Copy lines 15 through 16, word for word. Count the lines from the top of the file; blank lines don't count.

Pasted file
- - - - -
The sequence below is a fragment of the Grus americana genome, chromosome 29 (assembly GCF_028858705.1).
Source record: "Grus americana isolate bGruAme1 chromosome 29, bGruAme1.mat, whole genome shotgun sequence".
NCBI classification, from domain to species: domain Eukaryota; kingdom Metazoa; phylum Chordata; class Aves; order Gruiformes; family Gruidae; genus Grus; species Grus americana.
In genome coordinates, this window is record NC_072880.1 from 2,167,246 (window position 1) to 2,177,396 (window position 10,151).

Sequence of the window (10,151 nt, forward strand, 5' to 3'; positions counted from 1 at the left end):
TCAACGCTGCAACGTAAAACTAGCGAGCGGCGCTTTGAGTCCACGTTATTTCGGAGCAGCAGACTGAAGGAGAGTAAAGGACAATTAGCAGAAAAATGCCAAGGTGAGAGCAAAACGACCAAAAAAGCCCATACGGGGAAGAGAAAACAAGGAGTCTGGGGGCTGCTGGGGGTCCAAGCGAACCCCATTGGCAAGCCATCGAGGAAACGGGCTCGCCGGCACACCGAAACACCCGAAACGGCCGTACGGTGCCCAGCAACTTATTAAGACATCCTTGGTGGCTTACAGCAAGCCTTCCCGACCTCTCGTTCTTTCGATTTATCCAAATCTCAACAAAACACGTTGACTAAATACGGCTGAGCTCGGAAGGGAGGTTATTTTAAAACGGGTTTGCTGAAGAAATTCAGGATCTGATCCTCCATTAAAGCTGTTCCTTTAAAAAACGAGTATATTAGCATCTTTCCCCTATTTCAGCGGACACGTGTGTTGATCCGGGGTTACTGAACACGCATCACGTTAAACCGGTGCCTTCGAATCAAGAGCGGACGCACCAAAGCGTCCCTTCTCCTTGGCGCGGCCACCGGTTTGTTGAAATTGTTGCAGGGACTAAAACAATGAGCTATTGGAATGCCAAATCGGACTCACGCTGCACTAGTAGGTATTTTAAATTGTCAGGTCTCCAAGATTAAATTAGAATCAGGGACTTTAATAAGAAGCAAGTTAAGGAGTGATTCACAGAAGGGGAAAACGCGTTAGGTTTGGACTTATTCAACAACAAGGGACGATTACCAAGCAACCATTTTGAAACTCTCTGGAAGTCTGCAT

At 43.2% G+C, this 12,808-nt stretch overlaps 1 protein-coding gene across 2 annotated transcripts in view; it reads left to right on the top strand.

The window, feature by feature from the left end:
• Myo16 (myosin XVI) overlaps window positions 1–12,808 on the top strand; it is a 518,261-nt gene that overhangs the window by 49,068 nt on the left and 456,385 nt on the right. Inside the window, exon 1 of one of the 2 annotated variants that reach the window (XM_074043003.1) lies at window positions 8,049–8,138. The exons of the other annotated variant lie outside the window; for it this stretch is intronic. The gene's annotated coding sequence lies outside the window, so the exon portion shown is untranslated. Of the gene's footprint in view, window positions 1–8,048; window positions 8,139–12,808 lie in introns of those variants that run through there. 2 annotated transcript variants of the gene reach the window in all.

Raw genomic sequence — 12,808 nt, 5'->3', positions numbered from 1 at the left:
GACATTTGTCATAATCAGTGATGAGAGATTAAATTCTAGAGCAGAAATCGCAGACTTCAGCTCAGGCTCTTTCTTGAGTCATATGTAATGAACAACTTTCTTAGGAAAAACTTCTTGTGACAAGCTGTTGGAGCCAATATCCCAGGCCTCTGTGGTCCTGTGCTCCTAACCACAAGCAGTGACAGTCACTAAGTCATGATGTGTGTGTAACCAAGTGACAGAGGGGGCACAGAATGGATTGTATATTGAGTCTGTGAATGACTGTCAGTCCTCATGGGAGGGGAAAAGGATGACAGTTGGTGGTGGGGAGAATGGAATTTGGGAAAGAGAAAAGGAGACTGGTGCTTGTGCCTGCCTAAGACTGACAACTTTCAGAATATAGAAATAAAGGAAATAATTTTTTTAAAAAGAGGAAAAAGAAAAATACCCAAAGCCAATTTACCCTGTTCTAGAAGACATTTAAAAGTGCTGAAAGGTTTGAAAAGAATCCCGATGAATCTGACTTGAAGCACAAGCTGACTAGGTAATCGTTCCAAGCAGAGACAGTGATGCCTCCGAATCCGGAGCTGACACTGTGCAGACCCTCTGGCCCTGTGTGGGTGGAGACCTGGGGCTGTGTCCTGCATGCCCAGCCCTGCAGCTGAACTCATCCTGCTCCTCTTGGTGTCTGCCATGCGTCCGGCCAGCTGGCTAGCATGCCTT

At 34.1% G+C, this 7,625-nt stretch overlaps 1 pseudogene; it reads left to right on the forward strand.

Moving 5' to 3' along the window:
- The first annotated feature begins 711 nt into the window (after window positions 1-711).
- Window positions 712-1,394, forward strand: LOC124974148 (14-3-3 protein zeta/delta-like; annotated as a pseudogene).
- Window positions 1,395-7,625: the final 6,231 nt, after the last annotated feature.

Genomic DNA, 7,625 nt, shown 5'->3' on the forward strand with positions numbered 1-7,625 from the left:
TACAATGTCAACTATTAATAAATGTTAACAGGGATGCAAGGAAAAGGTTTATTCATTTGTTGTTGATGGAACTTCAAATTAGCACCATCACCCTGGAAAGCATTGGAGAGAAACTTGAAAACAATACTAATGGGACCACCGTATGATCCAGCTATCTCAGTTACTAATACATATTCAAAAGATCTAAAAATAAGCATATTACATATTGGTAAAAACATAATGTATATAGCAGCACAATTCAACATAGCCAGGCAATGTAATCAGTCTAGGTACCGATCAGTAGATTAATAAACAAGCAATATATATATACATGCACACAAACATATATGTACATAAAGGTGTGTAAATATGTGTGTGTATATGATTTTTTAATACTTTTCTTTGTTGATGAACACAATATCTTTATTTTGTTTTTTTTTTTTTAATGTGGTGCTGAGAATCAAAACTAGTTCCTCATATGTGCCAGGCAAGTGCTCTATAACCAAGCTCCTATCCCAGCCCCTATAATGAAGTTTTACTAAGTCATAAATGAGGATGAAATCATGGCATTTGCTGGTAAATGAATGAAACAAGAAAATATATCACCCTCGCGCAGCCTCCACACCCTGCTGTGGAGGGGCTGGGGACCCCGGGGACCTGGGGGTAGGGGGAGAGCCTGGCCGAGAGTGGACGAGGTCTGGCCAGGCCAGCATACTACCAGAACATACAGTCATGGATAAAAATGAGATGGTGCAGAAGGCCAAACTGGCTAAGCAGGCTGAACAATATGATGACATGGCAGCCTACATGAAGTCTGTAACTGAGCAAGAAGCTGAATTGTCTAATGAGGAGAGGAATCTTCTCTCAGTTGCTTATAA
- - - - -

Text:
- Window positions 712-1,394, forward strand: LOC124974148 (14-3-3 protein zeta/delta-like; annotated as a pseudogene).
- Window positions 1,395-7,625: the final 6,231 nt, after the last annotated feature.